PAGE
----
SHANGHAI (Bloomberg) -- General Motors Co. said vehicle sales in China last month increased 21 percent, boosted by demand for its Wuling minivan and Chevrolet sedans.
Deliveries of cars and minivans rose to 231,183 units in May from 190,674 units a year earlier, the company said today on its Web site. Sales for the first five months increased 12 percent to 1.2 million units, according to the statement.
GM is “on track” to meet its China sales targets and outperform the industry this year, Kevin Wale, its country head, said in an interview last week. The delivery growth reduces concern that an industrywide slowdown will worsen and add to the slump in Europe and stalling job growth in the U.S.
“Our numbers internally are looking pretty solid,” Wale, GM’s China president, said in a May 31 interview in Shanghai.
“We’re going to do a bit more than the market growth.”
Even so, a decline last month in Buick and Cadillac deliveries led to the automaker selling fewer vehicles in China than in the U.S. for the first time this year.
Wales said China’s vehicle market will recover in the second half of the year as first-time buyers return to showrooms.
SAIC-GM-Wuling, the venture that makes mini-commercial vehicles used to transport goods and people, boosted deliveries by 36 percent to 127,749 units, according to the statement.
Sales at Shanghai General Motors, the venture with SAIC Motor Corp. that makes Buick and Chevrolet cars in China, rose 7.1 percent to 99,113 units in May, according to the statement.
Buick sales fell 1.2 percent and Cadillac sales slid 2.2 percent, contrasting with Chevrolet deliveries, which increased 13 percent, according to the statement. Chevrolet demand had fallen 6.2 percent in April.
GM’s sales growth last month comes on the back of a lower base for comparison in May 2011, when its deliveries fell for a second month after the removal of government incentives dented demand.
China’s passenger vehicle sales rose 1.9 percent in the first four months this year, according to the China Association of Automobile Manufacturers. Including commercial vehicles, total auto deliveries for the January-to-April period fell 1.3 percent from a year earlier, the data shows.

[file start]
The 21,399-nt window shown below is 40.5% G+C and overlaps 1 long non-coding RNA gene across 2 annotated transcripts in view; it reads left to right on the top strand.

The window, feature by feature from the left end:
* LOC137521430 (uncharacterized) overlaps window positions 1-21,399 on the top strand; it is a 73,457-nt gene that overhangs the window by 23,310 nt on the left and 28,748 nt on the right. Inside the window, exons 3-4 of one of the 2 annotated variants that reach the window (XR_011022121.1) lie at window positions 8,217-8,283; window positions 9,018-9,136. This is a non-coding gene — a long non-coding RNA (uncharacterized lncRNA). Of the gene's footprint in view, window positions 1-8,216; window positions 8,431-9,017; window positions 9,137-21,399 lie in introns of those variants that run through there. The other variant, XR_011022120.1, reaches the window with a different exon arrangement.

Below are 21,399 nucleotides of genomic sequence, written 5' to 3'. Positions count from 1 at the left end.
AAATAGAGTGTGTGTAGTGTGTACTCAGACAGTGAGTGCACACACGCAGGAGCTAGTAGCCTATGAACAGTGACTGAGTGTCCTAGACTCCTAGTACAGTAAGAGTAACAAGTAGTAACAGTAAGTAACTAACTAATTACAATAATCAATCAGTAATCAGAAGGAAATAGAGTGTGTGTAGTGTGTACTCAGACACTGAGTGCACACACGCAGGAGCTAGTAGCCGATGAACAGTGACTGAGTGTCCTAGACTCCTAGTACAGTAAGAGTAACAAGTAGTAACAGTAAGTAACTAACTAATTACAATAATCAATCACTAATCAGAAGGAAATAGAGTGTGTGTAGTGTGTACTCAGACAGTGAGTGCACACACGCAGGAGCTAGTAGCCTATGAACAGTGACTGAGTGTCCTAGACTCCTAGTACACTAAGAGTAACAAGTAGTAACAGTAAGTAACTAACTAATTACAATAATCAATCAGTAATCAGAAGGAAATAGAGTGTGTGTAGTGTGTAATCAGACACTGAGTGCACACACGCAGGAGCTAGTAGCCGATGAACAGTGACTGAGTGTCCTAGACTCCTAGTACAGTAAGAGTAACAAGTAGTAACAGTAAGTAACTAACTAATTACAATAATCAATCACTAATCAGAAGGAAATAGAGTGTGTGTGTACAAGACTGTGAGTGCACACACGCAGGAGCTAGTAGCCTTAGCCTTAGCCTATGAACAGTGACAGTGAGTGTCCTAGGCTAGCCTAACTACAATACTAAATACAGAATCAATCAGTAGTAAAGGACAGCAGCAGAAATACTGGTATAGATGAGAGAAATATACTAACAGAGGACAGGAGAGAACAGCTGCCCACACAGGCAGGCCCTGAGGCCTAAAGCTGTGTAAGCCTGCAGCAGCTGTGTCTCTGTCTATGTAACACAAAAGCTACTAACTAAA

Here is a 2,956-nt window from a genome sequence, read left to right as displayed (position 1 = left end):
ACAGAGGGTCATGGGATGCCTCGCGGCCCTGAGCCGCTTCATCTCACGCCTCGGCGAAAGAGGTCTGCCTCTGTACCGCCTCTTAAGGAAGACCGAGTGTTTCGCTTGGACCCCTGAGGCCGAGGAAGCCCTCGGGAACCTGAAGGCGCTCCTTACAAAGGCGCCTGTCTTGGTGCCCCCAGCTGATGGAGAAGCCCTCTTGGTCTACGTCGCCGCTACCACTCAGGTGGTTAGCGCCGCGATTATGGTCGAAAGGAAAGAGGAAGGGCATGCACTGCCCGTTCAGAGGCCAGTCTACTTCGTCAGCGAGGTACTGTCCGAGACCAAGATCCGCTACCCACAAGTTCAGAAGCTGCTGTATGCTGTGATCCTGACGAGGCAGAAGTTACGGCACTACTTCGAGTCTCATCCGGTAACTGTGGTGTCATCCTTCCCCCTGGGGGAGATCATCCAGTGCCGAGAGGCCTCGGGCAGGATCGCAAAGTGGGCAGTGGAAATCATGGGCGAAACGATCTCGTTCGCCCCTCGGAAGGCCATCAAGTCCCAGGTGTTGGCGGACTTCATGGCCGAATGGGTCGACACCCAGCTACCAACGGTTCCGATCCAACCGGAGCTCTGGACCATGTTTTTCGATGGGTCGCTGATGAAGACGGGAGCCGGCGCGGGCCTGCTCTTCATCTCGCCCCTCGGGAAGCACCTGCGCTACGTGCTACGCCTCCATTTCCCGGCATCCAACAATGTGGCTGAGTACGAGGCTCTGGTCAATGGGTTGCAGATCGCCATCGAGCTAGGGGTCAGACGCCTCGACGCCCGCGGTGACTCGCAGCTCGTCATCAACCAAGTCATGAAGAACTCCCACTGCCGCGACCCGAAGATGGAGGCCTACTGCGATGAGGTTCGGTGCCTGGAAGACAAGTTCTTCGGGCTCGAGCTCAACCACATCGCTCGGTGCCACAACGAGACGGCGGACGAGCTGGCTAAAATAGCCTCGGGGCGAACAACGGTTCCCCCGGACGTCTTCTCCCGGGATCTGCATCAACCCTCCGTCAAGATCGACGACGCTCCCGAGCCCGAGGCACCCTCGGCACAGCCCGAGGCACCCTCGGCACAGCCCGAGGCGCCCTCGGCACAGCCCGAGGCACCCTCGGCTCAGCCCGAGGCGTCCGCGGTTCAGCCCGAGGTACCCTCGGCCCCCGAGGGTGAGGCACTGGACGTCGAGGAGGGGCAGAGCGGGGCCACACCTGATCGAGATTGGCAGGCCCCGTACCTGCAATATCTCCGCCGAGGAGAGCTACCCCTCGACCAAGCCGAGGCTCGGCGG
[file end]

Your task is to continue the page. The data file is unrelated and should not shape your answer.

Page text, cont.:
Mounting optimism the government is preparing to introduce stimulus measures to revive auto demand may affect showroom sales in the near term, Wale said. Government officials are under increasing pressure to revive consumer demand after the economy grew slower than forecast and vehicle sales slumped.
China’s cabinet agreed to revive financial incentives for consumers to trade in their passenger cars to help increase demand in the world’s biggest vehicle market, a government official said last week.
Chongqing, with an area the size of South Carolina, will subsidize purchases of vehicles made in the city as the first local government to offer such incentives since Premier Wen Jiabao said last month the economy faces increasing downward pressure.
China in 2009 rolled out a cash-for-clunkers program to counter the global financial crisis, spurring 49.6 billion yuan ($7.8 billion) in new car purchases the following year.
GM plans to open 600 new dealerships this year and in April signed an agreement to build a fourth passenger car-making plant to cater to demand in inner provinces in the world’s largest auto market.
Last month, Shanghai Automotive Industry Corp. said it approved selling back to GM 1 percent ownership in their joint venture for $91.4 million, subject to Chinese government approval. The deal restores GM’s ability to have equal say on operational decisions in China, three years after it ceded control of the venture by selling a 1 percent stake for $85 million.
“There is still a European hangover that causes a lot of news that I don’t think particularly impacts the Chinese consumer,” Wale said. “So I’m still pretty optimistic it won’t take much to bring them back into buying mode.”